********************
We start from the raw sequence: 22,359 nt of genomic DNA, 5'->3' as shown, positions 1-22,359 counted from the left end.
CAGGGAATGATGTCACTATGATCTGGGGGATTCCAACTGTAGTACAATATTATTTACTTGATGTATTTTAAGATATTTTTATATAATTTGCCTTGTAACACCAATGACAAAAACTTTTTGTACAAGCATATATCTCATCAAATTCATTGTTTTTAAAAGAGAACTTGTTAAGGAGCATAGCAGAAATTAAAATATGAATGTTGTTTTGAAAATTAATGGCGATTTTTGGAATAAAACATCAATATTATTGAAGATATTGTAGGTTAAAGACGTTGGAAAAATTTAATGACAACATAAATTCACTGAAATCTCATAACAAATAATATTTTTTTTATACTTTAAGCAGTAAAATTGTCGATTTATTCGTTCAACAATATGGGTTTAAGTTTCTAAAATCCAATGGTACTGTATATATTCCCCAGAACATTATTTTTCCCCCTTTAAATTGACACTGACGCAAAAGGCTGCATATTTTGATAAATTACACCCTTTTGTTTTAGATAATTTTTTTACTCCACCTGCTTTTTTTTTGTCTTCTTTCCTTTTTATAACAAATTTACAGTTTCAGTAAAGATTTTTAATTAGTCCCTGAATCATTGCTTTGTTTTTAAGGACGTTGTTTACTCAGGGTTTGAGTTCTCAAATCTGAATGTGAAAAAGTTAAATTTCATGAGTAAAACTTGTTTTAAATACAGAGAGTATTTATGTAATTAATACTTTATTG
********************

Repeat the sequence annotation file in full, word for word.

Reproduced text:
We start from the raw sequence: 22,359 nt of genomic DNA, 5'->3' as shown, positions 1-22,359 counted from the left end.
CAGGGAATGATGTCACTATGATCTGGGGGATTCCAACTGTAGTACAATATTATTTACTTGATGTATTTTAAGATATTTTTATATAATTTGCCTTGTAACACCAATGACAAAAACTTTTTGTACAAGCATATATCTCATCAAATTCATTGTTTTTAAAAGAGAACTTGTTAAGGAGCATAGCAGAAATTAAAATATGAATGTTGTTTTGAAAATTAATGGCGATTTTTGGAATAAAACATCAATATTATTGAAGATATTGTAGGTTAAAGACGTTGGAAAAATTTAATGACAACATAAATTCACTGAAATCTCATAACAAATAATATTTTTTTTATACTTTAAGCAGTAAAATTGTCGATTTATTCGTTCAACAATATGGGTTTAAGTTTCTAAAATCCAATGGTACTGTATATATTCCCCAGAACATTATTTTTCCCCCTTTAAATTGACACTGACGCAAAAGGCTGCATATTTTGATAAATTACACCCTTTTGTTTTAGATAATTTTTTTACTCCACCTGCTTTTTTTTTGTCTTCTTTCCTTTTTATAACAAATTTACAGTTTCAGTAAAGATTTTTAATTAGTCCCTGAATCATTGCTTTGTTTTTAAGGACGTTGTTTACTCAGGGTTTGAGTTCTCAAATCTGAATGTGAAAAAGTTAAATTTCATGAGTAAAACTTGTTTTAAATACAGAGAGTATTTATGTAATTAATACTTTATTG